FIG. 2 is a side elevation of the same, parts of the truck frame being broken away;

FIG. 3 is an enlarged fragmentary sectional view on line 3-3 of FIG. 1;

FIG. 4 is a similar view on line 4-4 of FIG. 3;

FIG. 5 is a similar view on line 5-5 of FIG. 3;

FIG. 6 is a similar view on line 6-6 of FIG. 3;

FIG. 7 is an enlarged sectional view on line 7-7 of FIG. 1;

FIG. 8 is a section on line 8-8 of FIG. 7;

FIG. 9 is a section on line 9-9 of FIG. 7;

FIG. 10 is an enlarged transverse sectional view on line 10-10 of FIG. 1;

FIG. 11 is a section on line 11-11 of FIG. 10;

FIG. 12 is an enlarged face view of the scale mechanism and its surrounding casing, built within, but not contacting, a cavity provided in the side of the truck body;

FIG. 13 is a detail section on line 13-13 of FIG. 12;

FIG. 14 is a similar view on line 14-14 of FIG. 12;

FIG. 15 is a detail section on line 15-15 of FIG. 12;

FIG. 16 is a plan view of a modified form of the invention;

FIG. 17 is a side elevation of the same;

FIG. 18 is an enlarged fragmentary plan view of a portion of the modified form of the invention;

FIG. 19 is a section on line 19-19 of FIG. 18;

FIG. 20 is a similar view on line 20-20 of FIG. 19; and

FIG. 21 is a detail transverse sectional view showing the means for holding the auxiliary frame in fixed position after it has been leveled.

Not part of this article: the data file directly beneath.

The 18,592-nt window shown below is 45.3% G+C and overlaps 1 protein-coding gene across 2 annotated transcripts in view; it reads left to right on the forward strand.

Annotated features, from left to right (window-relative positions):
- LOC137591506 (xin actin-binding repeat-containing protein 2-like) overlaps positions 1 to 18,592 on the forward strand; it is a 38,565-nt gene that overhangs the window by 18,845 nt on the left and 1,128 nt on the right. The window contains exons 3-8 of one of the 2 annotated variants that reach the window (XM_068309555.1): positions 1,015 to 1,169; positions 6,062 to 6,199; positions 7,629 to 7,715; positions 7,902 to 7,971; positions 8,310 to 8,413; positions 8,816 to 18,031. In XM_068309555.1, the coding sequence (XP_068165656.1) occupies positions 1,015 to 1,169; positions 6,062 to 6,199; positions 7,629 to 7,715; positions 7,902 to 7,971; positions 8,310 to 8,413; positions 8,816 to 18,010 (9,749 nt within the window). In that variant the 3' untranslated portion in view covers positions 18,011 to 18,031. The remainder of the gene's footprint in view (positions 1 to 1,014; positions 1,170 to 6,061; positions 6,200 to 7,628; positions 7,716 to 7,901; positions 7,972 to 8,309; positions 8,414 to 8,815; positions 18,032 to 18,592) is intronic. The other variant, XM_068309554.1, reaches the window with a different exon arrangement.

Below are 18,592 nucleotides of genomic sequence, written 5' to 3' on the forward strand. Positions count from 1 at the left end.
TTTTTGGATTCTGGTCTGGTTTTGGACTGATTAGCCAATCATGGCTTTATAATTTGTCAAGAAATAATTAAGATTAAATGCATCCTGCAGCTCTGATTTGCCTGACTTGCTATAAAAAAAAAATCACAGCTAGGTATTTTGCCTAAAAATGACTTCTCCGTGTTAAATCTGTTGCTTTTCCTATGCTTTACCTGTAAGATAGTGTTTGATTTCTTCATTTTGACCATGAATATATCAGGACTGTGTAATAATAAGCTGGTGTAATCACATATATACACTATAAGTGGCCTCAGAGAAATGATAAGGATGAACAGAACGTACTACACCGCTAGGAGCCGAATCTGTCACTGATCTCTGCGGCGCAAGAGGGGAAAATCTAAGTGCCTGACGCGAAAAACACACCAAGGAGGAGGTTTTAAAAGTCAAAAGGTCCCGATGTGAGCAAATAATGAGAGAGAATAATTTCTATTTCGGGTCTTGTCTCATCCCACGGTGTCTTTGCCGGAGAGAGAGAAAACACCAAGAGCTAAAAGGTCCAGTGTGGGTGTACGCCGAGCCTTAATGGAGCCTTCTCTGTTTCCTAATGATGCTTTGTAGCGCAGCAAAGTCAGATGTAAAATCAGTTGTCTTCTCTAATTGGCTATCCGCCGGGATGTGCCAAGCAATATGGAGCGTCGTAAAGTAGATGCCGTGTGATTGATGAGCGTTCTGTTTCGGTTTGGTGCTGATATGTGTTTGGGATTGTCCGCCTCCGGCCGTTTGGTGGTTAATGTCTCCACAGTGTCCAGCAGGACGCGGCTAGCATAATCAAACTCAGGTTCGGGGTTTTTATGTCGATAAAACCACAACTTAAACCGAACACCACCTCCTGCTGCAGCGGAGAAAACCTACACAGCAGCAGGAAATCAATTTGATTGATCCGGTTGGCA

DESCRIPTION OF THE PREFERRED EMBODIMENTS Referring to FIGS. 1 and 2 the numeral 10 designates a truck as a whole having the usual chassis frame 12 and supporting wheels 14. The truck includes a body 16 shown in the present'instance as being of the van type. A pair of transverse beams 18, shown in the present instance as being tubular, extend across the chassis body at points spaced from the forward and rear ends thereof. Each of these beams carries a lever arm 20, and these arms extend toward each other to operate a scale mechanism as described below.

Each beam .18 is provided adjacent each end thereof with a pair of lever arms 22 (FIGS. 1, 8 and 9) and the arms 22 of the two beams 18 project away from the associated lever arm 20. The lever arms 22 of the two beams 18 are identical with each other and only one need be described in detail. Referring to FIGS. 7, 8 and 9, it will be seen that the lever arms 22 of each pair are connected by a transverse rod 24 carrying at the bottom thereof a knife edge 26 engageable with a bearing 28 carried by a vertical stand 30 fixed at its lower end to the adjacent chassis frame member. Accordingly, the lever arms 22, beams 18 and long lever arms 20 are adapted to swing about the axis of the points of engagement of the knife edges 26 with their bearings 28. Arranged above the lever arms 22 of each pair is arranged a girder chair 32. These elements provide supporting means for the truck body and to this end, they are fixed as at 34 to a beam or girder 35 attached to the bottom of the truck body and extending thereacross. There will be one of these girders, of course, adjacent each end of the truck body, and there will be four of the girder chairs 32 as shown in FIG. 1.